In This Article
- This research builds on a 2009
Nature Geneticsstudy that detected a common DNA alteration among individuals who had a higher risk for suffering heart attacks
- Researchers studied the genome of an EDN1 gene regulator to determine how it impacts the risk for developing coronary artery disease, migraine headache, cervical artery dissection, fibromuscular dysplasia and hypertension
- They found that a SNP located within a noncoding DNA region of the PHACTR1 gene, called rs9349379, regulates the expression of the EDN1 gene
A research team led by Sekar Kathiresan, MD, director of the Center for Genomic Medicine at Massachusetts General Hospital and co-director of the Medical and Populations Genetics Program at the Broad Institute, and Rajat Gupta, MD, a postdoctoral research fellow in Kathiresan’s lab, studied the genome of an EDN1 gene regulator to determine how it impacts the risk for developing five vascular diseases: coronary artery disease, migraine headache, cervical artery dissection, fibromuscular dysplasia and hypertension.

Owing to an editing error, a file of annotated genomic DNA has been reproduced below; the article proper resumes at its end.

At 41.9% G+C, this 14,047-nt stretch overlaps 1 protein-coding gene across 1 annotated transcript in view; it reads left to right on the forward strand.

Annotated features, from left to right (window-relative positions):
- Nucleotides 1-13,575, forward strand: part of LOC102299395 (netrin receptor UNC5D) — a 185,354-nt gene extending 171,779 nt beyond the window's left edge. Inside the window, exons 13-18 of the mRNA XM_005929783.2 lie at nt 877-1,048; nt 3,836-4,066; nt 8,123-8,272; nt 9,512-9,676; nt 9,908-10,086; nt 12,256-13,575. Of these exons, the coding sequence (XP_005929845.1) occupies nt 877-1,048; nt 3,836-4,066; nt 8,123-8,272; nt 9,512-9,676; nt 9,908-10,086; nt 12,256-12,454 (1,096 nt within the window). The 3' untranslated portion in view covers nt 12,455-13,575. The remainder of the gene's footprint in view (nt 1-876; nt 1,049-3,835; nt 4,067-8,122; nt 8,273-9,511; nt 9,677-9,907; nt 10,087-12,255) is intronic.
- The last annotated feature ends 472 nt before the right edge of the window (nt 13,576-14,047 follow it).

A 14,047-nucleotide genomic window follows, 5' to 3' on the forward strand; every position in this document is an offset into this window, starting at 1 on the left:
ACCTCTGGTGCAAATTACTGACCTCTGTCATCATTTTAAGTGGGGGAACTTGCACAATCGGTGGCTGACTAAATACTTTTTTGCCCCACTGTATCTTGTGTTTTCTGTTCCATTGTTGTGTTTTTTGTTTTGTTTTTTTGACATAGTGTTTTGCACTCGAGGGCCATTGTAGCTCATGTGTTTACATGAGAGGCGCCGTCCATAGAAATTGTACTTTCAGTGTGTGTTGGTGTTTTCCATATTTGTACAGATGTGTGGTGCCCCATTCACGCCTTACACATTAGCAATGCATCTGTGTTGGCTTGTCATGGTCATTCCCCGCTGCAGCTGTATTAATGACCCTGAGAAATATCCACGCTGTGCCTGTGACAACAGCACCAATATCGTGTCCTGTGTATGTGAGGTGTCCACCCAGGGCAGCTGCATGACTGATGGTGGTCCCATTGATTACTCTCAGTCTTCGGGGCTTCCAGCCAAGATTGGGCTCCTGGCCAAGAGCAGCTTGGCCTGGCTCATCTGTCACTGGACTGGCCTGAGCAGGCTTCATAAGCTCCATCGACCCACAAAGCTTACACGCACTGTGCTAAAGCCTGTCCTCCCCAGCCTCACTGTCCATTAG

Reported in Cell, the researchers found that a single-nucleotide polymorphism (SNP), named rs9349379 and located within a noncoding DNA region of the PHACTR1 gene, regulates the expression of the endothelin-1 (EDN1) gene, which codes for a precursor of the endothelin-1 protein.
EDN1 affects the ability of blood vessels to dilate or constrict. Higher levels of the gene can cause arteries to harden. Using CRISPR-edited stem cell-derived endothelial cells, the researchers demonstrated that rs9349379 regulates the expression of EDN1. They also found that a guanine nucleotide observed at rs9349379 was associated with higher levels of the endothelin-1 precursor protein produced by EDN1. These affects of EDN1 may explain the associated risk for the five vascular conditions.
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